[Haskell-cafe] Possible Improvements

Johan Tibell johan.tibell at gmail.com
Mon Dec 3 03:43:16 EST 2007

> I agree that (in this context, beginning learning Haskell) it is a
> somewhat minor issue.  But I disagree that this is something you should
> ignore until it becomes a problem and I do think that it should be part
> of learning Haskell.  Properly using strictness is an important part of
> using Haskell.  It makes the difference between code that stack
> overflows and code that doesn't, code that takes 100 seconds and code
> that takes 10, code that uses 3MB of RAM and code that uses 600.  At
> least the first of these is not, in my mind, the difference between
> "optimized" and "unoptimized", but rather the difference between correct
> and incorrect.  Writing better code at the beginning is much easier than
> trying to figure out what the problem is later.  Furthermore, writing
> better code is not more difficult.  In this case it merely means adding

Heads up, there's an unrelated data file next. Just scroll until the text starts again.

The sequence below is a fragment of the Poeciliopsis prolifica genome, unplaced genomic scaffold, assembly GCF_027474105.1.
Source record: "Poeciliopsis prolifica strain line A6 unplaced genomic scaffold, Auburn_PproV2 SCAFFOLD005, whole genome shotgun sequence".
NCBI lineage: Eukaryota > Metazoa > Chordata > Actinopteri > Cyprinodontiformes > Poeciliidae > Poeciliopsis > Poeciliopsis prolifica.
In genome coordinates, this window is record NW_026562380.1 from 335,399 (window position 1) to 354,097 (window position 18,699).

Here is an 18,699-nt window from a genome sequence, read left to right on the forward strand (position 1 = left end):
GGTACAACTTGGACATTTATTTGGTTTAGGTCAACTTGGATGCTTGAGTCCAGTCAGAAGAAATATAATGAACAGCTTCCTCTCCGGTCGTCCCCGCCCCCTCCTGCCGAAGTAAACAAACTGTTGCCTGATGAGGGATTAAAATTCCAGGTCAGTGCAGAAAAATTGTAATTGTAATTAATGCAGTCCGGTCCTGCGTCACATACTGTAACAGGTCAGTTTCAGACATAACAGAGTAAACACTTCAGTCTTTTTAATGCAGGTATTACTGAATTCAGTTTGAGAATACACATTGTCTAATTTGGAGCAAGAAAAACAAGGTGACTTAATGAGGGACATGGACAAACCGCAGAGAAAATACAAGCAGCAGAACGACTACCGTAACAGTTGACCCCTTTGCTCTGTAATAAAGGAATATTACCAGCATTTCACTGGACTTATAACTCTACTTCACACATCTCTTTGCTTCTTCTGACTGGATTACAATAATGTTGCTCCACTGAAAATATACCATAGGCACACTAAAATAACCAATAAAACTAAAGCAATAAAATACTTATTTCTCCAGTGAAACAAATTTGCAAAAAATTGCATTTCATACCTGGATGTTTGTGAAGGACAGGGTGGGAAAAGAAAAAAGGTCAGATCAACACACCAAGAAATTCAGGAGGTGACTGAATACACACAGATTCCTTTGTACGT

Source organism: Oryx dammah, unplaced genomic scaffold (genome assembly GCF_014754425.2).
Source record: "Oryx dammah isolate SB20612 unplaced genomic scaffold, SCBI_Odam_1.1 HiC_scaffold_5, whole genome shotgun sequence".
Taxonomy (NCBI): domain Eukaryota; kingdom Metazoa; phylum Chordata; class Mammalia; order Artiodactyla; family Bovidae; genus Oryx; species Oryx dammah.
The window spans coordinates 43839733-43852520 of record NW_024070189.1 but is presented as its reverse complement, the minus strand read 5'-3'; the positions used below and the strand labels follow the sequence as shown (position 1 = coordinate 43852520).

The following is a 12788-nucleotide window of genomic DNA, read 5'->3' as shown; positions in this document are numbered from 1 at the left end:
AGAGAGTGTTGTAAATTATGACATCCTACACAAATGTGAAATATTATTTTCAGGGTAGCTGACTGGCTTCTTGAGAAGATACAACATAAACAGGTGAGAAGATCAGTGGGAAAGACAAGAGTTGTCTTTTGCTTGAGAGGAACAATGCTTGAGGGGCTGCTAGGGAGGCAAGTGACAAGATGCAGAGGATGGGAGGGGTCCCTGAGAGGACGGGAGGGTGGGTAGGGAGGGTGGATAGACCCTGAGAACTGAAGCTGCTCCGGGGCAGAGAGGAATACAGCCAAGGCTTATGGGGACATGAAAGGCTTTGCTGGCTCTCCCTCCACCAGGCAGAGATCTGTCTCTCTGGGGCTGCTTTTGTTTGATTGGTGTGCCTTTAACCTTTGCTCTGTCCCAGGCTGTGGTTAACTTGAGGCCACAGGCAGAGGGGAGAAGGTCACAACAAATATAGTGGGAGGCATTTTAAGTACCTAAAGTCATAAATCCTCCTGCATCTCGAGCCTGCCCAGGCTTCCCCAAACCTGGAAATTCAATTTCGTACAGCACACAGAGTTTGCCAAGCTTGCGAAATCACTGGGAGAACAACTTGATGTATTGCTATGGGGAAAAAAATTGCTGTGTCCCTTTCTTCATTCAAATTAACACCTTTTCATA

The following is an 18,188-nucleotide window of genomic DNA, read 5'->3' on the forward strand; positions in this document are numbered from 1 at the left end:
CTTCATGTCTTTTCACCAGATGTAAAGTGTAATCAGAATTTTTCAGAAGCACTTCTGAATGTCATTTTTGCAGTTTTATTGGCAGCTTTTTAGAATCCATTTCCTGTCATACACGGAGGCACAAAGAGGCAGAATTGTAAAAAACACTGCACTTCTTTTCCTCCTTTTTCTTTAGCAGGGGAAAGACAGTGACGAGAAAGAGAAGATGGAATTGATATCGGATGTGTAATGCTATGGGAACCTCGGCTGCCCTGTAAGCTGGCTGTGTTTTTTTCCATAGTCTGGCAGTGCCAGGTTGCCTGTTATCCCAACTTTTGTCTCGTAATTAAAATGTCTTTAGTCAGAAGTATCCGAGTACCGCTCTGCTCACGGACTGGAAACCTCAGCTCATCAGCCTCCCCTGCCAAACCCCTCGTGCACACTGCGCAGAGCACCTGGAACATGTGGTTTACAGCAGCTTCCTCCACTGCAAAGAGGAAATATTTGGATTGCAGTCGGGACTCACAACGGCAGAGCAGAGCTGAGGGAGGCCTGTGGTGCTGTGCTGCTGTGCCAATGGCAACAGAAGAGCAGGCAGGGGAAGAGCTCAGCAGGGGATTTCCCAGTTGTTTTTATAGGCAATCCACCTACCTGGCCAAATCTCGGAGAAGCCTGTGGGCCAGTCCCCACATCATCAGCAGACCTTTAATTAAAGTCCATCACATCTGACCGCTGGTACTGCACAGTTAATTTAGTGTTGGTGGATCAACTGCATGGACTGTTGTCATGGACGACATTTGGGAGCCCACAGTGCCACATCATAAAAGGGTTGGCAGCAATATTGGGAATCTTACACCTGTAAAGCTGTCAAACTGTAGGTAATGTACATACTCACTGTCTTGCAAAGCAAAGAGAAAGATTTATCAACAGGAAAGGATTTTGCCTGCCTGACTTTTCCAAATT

> two characters.  Of late, the "rules of thumb" for this sort of thing
> are becoming more widely known.  Such things need to be "instinctively"
> part of how you write code, much like writing code tail-recursively or
> not using (++) left associatively.  It's not that you should immediately
> know that this is better, but (more strongly) that you should not even
> think of the worse ways to begin with in many cases.

It would be great if someone could exemplify these "rules of thumb",
e.g. "Primitive types such as Int should be strict unless in the three
canonical examples X, Y and Z." My strictness radar is still quite
poor and I feel I can't make informed decisions on when I need to make
something more strict or lazy.

-- Johan

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